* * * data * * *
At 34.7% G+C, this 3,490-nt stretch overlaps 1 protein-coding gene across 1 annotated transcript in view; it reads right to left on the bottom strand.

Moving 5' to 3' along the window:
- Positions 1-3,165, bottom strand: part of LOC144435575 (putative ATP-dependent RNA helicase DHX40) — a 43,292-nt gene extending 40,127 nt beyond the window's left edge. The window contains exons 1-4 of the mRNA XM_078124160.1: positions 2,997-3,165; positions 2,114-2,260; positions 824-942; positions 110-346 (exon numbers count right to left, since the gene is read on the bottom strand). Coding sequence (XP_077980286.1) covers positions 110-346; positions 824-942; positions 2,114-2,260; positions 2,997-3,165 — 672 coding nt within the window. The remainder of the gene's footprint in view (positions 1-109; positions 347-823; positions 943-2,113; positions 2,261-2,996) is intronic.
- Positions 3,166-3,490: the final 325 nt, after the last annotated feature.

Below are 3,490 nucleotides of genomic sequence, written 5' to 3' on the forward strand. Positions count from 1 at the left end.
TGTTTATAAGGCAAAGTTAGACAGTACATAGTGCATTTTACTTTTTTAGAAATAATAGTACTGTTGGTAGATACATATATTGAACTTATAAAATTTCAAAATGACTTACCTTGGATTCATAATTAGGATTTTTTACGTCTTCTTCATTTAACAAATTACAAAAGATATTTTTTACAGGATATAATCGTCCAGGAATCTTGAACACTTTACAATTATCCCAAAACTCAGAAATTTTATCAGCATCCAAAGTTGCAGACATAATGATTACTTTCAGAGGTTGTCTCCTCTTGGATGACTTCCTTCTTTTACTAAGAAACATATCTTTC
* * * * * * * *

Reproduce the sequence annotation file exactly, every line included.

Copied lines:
At 34.7% G+C, this 3,490-nt stretch overlaps 1 protein-coding gene across 1 annotated transcript in view; it reads right to left on the bottom strand.

Moving 5' to 3' along the window:
- Positions 1-3,165, bottom strand: part of LOC144435575 (putative ATP-dependent RNA helicase DHX40) — a 43,292-nt gene extending 40,127 nt beyond the window's left edge. The window contains exons 1-4 of the mRNA XM_078124160.1: positions 2,997-3,165; positions 2,114-2,260; positions 824-942; positions 110-346 (exon numbers count right to left, since the gene is read on the bottom strand). Coding sequence (XP_077980286.1) covers positions 110-346; positions 824-942; positions 2,114-2,260; positions 2,997-3,165 — 672 coding nt within the window. The remainder of the gene's footprint in view (positions 1-109; positions 347-823; positions 943-2,113; positions 2,261-2,996) is intronic.
- Positions 3,166-3,490: the final 325 nt, after the last annotated feature.

Below are 3,490 nucleotides of genomic sequence, written 5' to 3' on the forward strand. Positions count from 1 at the left end.
TGTTTATAAGGCAAAGTTAGACAGTACATAGTGCATTTTACTTTTTTAGAAATAATAGTACTGTTGGTAGATACATATATTGAACTTATAAAATTTCAAAATGACTTACCTTGGATTCATAATTAGGATTTTTTACGTCTTCTTCATTTAACAAATTACAAAAGATATTTTTTACAGGATATAATCGTCCAGGAATCTTGAACACTTTACAATTATCCCAAAACTCAGAAATTTTATCAGCATCCAAAGTTGCAGACATAATGATTACTTTCAGAGGTTGTCTCCTCTTGGATGACTTCCTTCTTTTACTAAGAAACATATCTTTC